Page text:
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Applicability of the Product Labeling Rule to Methyl Bromide

KEY POINTS

SUMMARY

Methyl bromide is used as a pesticide and fumigant. An EPA rule under Title VI of the Clean Air Act (58 FR 65018, December 10, 1993) lists methyl bromide as a class I ozone-depleting substance and sets a phaseout schedule for methyl bromide in order to protect stratospheric ozone. Another EPA rule under Title VI (58 FR 8136, February 11, 1993) requires products "containing" or "manufactured with" a class I ozone-depleting substance to be labeled as such.

In the rulemaking listing methyl bromide as a class I substance, EPA stated that activities involved in growing, harvesting, storing, and transporting food are part of an agricultural process that falls outside the intent of Congress to require labeling on products "manufactured with" a class I substance. The Agency noted that the ordinary meaning of the phrase "manufactured with" does not include such activities, since they do not involve making something "from raw materials by hand or by machinery" (citing a dictionary definition of "manufacture.") The Agency also noted the practical difficulty of labeling raw agricultural products, which are usually sold without any packaging at all. EPA thus concluded that "products treated with methyl bromide would not require labeling".

In 1994, NRDC and several other groups filed a petition in the U.S. Court of Appeals challenging the labeling element of the methyl bromide rule. They were concerned that EPA’s statement could be construed to mean that no product treated with methyl bromide, even a product meeting the labeling rule’s definition of products "containing" or "manufactured with" a class I substance, was subject to the labeling rule. As settlement of this litigation, EPA issued the Notice of Clarification described above. The Notice states that products "containing" or "manufactured with" methyl bromide are subject to requirements of the 1993 labeling rule on the same basis as all other products manufactured with class I substances.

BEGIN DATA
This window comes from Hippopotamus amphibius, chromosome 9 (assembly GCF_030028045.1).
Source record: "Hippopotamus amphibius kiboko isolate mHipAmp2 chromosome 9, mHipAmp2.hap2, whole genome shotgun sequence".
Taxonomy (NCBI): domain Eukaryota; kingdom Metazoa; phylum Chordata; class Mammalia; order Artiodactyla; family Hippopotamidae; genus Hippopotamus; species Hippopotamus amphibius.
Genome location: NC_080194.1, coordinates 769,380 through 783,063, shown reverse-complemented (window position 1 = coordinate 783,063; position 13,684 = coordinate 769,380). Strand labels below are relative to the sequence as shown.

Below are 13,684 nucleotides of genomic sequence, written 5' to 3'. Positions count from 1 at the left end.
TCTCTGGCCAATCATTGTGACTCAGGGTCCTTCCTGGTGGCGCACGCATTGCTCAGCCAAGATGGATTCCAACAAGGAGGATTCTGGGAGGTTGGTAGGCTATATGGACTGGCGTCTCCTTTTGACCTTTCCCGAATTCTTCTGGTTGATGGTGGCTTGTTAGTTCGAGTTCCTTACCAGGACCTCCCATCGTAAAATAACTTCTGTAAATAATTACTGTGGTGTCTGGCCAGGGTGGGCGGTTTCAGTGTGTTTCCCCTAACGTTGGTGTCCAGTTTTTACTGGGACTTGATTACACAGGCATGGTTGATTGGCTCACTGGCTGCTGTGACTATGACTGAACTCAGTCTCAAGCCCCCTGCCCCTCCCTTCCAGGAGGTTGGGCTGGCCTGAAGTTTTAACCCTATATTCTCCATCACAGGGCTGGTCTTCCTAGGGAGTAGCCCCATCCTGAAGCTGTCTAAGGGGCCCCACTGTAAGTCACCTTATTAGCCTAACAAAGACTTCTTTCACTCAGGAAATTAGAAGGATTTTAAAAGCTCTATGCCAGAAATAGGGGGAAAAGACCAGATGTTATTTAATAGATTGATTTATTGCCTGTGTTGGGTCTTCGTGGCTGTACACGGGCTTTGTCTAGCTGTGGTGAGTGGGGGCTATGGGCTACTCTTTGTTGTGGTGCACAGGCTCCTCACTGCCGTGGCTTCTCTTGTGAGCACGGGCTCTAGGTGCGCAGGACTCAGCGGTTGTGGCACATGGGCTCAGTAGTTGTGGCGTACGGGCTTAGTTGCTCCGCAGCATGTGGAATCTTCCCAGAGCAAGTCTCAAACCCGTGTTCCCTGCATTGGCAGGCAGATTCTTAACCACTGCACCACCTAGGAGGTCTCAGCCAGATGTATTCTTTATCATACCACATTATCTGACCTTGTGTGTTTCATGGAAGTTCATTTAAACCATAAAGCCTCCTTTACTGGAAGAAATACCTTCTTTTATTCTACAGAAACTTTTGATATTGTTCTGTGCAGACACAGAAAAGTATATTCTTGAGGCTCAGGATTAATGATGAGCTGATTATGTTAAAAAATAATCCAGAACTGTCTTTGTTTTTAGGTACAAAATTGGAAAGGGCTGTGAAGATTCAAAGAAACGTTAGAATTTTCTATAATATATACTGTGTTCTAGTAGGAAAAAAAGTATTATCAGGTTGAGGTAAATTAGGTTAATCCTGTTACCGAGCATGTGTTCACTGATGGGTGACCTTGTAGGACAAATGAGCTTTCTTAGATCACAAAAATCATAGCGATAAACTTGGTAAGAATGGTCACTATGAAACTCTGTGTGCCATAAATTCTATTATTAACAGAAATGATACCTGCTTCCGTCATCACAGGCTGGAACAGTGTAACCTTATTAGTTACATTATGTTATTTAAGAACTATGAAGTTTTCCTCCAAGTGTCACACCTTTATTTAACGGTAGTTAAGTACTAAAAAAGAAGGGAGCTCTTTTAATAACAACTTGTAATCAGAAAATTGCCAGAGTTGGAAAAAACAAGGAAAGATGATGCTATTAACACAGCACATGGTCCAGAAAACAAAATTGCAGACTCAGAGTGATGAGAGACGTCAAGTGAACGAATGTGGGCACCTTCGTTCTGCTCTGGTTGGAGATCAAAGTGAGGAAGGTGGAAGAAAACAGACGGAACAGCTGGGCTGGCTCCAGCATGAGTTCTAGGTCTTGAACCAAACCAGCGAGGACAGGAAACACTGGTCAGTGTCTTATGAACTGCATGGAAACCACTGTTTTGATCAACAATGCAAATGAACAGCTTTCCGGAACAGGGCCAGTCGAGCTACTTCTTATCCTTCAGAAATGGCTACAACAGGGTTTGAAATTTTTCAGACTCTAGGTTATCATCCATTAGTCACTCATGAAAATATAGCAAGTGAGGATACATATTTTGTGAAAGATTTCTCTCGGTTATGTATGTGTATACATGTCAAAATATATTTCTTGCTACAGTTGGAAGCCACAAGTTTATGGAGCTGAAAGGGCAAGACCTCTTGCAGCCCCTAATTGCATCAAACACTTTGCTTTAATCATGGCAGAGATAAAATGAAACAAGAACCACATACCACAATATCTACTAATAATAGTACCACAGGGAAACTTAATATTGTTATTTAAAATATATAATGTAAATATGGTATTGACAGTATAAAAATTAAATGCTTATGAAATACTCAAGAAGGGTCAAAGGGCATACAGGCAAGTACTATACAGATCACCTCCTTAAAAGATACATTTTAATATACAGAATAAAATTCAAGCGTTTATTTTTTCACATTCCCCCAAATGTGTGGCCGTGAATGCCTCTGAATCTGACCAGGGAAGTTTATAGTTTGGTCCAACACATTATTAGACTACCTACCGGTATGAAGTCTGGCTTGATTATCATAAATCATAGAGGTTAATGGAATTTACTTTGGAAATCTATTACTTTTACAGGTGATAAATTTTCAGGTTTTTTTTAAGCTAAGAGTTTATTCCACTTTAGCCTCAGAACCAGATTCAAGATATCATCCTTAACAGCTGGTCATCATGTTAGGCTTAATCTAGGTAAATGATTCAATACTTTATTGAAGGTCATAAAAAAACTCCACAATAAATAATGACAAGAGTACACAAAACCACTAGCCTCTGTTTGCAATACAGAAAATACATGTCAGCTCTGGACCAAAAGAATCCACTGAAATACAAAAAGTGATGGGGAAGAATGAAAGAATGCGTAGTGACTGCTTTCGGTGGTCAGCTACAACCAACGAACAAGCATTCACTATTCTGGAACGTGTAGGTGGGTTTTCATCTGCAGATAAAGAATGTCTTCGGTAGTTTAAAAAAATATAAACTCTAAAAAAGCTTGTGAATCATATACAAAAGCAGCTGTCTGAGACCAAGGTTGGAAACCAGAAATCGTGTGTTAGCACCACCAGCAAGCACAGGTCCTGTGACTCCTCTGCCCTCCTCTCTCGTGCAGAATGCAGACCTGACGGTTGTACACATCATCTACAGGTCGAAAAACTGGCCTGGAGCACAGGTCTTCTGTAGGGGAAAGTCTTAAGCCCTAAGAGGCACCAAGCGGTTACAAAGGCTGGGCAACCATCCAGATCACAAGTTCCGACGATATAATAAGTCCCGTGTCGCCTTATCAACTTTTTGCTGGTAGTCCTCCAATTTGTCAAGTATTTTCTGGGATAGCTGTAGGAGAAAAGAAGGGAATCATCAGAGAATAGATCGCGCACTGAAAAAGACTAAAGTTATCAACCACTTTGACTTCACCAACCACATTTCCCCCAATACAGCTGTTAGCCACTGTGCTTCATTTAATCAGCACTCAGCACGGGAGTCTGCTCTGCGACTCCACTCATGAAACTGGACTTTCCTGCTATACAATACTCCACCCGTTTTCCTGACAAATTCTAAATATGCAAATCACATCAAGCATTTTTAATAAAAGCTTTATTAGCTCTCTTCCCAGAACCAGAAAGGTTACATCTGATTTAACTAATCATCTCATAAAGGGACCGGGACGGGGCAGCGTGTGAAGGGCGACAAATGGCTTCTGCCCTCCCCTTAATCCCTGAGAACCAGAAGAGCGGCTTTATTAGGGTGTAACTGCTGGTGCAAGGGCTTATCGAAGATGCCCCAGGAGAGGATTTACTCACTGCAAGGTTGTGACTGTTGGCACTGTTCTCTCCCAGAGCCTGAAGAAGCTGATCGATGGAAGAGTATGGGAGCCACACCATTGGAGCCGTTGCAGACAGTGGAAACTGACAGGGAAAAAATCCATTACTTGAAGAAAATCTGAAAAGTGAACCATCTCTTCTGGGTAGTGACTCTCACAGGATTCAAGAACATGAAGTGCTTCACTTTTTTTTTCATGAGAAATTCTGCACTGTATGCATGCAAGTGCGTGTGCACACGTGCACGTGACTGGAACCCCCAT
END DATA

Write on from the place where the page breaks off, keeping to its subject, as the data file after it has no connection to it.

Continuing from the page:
The Notice also explains that EPA is not aware of any agricultural product that "contains" or is "manufactured with" methyl bromide, as those terms are defined by the labeling rule. In particular, raw food commodities grown for the fresh food market and produced with the use of methyl bromide do not meet the definitions of products "containing" or "manufactured with" methyl bromide, and are therefore not subject to the labeling rule’s requirements.

FOR FURTHER INFORMATION

The Notice of Clarification is published in the Federal Register at 63 FR 26983 (May 15, 1998).


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